But for the Chinese, lobbying is just fireworks. The real game is elsewhere. The CCP understood from the outset that Washington’s plan was to use business to drive China into the liberal international system, in part because the Americans were quite open about it. For decades they appeared at conferences alongside their Chinese counterparts explaining to international audiences what they had in store. Yes, we are enriching the party’s elite by handing off our manufacturing base, Americans told the world at Davos, and we are showing we are true partners helping them to legitimize their rule by enabling them to raise hundreds of millions of their own people out of poverty—a worthy humanitarian goal if there ever was one.
The premise of this generosity was known to the Chinese, too: American business with China will make it too costly for the Communist Party not to participate in its own destruction. Mao Zedong called the American strategy “Peaceful Evolution.” The PRC’s counter was elegantly simple: We will use business to enrich the Americans and thus dissuade them from protesting too much about how we conduct our politics—or about us taking jobs away from their constituents.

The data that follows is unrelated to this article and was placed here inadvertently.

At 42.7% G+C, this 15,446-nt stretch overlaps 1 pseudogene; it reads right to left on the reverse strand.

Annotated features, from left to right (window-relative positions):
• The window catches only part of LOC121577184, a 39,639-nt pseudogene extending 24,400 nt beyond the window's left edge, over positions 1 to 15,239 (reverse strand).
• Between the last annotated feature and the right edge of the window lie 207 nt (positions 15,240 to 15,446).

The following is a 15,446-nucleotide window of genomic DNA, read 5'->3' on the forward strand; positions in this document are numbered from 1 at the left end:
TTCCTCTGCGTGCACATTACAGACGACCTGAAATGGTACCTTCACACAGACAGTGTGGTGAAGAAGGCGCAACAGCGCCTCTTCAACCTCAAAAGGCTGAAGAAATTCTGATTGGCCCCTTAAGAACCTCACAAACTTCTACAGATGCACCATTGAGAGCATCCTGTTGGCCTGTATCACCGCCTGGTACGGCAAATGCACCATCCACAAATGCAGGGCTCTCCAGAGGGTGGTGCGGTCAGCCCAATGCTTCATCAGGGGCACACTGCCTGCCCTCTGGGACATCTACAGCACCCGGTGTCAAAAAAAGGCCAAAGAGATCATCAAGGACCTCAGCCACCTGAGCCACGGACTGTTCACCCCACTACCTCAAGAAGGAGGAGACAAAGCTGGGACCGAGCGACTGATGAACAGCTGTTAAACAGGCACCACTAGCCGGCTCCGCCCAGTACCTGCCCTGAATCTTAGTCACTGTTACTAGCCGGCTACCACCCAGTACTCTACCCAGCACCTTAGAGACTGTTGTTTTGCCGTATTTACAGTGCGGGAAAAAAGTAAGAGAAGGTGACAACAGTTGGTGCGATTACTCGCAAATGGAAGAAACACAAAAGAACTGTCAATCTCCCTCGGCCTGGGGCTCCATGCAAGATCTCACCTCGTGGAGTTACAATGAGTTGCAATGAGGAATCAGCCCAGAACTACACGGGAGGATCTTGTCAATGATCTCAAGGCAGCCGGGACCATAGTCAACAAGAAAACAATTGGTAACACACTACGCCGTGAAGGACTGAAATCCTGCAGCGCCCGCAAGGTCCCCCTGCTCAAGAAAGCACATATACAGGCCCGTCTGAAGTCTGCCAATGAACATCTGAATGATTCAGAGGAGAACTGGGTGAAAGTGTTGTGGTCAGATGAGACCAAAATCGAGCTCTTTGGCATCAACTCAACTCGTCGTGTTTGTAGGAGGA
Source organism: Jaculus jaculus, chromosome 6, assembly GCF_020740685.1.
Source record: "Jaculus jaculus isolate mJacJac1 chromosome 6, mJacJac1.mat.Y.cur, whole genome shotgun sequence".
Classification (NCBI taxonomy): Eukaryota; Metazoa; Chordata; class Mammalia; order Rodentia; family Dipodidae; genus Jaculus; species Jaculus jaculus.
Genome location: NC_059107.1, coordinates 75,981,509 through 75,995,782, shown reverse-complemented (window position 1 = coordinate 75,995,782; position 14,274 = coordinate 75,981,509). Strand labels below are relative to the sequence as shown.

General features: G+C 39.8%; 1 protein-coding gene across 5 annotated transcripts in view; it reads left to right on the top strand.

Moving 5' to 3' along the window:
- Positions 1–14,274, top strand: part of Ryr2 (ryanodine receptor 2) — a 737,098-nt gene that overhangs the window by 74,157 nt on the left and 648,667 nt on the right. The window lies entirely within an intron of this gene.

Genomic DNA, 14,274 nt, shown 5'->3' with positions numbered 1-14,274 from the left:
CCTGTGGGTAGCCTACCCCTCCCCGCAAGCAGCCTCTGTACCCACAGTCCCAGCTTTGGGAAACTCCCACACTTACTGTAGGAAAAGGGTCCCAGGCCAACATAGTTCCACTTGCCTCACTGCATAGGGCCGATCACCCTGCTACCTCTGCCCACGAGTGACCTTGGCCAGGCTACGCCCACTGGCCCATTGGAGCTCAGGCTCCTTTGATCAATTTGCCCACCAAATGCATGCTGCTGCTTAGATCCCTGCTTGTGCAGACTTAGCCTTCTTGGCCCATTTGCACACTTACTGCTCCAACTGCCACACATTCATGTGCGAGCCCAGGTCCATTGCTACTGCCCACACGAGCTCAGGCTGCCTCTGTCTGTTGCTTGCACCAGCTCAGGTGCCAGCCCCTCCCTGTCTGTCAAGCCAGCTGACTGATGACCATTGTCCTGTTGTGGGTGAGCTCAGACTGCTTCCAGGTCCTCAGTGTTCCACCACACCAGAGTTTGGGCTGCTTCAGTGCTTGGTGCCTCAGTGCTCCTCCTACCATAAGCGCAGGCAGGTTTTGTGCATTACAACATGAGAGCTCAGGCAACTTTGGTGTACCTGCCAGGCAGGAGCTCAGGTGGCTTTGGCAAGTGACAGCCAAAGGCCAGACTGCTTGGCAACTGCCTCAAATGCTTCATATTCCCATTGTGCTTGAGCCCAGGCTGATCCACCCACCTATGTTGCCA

As Trump promised to curb Chinese ambitions, Xi used the globalist echelon class’s anti-Trump animus to try to turn the tables: “No one will emerge as a winner in a trade war,” Xi told a Davos audience in 2017.
American firms like Google, Qualcomm, and Intel are among the companies that asked the Commerce Department to lift the ban on selling chips to Huawei—for the sake of U.S. industry, of course. “For technologies that do not relate to national security,” an official at the Semiconductor Industry Association told Reuters, “it seems they shouldn’t fall within the scope of the order.”
Roughly eight months after Hunter Biden traveled to Beijing aboard Air Force Two with his father the vice president, the CCP circulated a major communique known as Document No. 9, which Xi saw partly as an instrument to consolidate power in relation to his weaker domestic adversaries. The new party line is as follows: America, leader of the West, was the CCP’s main adversary and was trying to weaken it through concepts like human rights and freedom of speech.
Washington may not be at war with China. But the Chinese are already at war with us.
Lee Smith is the author of The Permanent Coup: How Enemies Foreign and Domestic Targeted the American President (2020).